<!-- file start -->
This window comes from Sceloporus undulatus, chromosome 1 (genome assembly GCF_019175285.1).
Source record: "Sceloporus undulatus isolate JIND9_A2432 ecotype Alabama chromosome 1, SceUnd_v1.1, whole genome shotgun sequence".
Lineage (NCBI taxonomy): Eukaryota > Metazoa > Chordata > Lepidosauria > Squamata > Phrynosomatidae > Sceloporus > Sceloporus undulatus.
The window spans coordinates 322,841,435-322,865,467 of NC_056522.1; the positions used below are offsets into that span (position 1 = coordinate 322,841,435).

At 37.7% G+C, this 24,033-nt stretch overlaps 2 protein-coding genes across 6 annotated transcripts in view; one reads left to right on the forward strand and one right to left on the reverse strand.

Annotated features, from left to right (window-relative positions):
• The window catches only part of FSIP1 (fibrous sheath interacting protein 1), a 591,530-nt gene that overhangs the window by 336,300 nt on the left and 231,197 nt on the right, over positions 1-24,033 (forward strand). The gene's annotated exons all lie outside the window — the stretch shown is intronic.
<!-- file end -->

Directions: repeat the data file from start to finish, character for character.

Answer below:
This window comes from Sceloporus undulatus, chromosome 1 (genome assembly GCF_019175285.1).
Source record: "Sceloporus undulatus isolate JIND9_A2432 ecotype Alabama chromosome 1, SceUnd_v1.1, whole genome shotgun sequence".
Lineage (NCBI taxonomy): Eukaryota > Metazoa > Chordata > Lepidosauria > Squamata > Phrynosomatidae > Sceloporus > Sceloporus undulatus.
The window spans coordinates 322,841,435-322,865,467 of NC_056522.1; the positions used below are offsets into that span (position 1 = coordinate 322,841,435).

At 37.7% G+C, this 24,033-nt stretch overlaps 2 protein-coding genes across 6 annotated transcripts in view; one reads left to right on the forward strand and one right to left on the reverse strand.

Annotated features, from left to right (window-relative positions):
• The window catches only part of FSIP1 (fibrous sheath interacting protein 1), a 591,530-nt gene that overhangs the window by 336,300 nt on the left and 231,197 nt on the right, over positions 1-24,033 (forward strand). The gene's annotated exons all lie outside the window — the stretch shown is intronic.